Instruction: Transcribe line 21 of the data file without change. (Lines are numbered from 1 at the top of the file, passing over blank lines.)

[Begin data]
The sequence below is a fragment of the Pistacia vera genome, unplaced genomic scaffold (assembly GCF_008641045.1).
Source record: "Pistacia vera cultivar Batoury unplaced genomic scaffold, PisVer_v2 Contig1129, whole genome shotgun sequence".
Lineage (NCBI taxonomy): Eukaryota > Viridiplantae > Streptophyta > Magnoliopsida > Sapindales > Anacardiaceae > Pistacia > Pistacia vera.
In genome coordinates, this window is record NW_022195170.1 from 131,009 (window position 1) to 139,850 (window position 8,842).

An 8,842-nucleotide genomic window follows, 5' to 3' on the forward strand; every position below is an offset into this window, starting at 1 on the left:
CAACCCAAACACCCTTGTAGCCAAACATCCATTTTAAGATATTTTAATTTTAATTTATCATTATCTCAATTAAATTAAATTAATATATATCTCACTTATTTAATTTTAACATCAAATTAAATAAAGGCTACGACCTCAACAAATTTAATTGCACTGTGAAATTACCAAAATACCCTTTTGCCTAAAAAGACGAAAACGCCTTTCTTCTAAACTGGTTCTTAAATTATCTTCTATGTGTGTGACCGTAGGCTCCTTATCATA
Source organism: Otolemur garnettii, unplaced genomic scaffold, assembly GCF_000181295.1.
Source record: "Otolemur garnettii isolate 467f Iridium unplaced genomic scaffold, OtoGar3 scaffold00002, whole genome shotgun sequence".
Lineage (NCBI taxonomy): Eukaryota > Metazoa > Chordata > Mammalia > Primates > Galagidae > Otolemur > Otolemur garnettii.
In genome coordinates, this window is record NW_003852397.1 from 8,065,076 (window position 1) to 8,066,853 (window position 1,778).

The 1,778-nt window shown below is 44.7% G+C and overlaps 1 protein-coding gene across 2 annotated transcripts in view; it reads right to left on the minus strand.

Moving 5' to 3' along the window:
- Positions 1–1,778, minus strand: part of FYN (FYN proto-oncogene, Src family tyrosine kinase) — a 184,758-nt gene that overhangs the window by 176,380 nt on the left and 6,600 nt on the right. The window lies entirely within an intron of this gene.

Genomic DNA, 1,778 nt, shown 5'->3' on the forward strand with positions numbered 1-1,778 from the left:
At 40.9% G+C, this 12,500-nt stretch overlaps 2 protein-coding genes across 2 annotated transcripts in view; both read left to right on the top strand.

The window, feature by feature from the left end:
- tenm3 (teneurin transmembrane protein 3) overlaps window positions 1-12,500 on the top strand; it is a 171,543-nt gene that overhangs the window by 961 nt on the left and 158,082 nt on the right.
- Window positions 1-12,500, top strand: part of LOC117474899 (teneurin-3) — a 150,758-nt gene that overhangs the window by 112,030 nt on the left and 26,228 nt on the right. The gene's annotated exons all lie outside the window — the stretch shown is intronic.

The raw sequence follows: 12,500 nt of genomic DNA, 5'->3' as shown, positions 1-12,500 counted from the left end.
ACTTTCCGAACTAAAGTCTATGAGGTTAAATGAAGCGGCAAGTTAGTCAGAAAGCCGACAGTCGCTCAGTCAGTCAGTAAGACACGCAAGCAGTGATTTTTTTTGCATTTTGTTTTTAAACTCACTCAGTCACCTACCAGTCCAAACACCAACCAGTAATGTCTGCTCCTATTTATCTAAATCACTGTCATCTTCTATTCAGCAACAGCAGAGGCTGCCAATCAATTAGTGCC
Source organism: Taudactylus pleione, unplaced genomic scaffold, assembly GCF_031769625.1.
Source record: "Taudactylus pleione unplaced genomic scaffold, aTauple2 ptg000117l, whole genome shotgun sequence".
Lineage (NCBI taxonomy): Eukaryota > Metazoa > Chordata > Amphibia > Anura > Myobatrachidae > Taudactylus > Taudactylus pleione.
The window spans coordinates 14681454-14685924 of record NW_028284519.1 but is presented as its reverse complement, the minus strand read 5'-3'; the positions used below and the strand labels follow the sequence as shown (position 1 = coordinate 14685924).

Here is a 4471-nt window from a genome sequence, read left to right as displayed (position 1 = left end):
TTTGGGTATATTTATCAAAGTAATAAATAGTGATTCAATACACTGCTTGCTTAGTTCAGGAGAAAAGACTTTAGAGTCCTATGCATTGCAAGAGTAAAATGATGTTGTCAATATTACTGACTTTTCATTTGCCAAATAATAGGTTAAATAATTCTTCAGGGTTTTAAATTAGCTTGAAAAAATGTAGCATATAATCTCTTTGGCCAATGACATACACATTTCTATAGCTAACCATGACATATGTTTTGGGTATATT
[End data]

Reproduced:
Source organism: Taudactylus pleione, unplaced genomic scaffold, assembly GCF_031769625.1.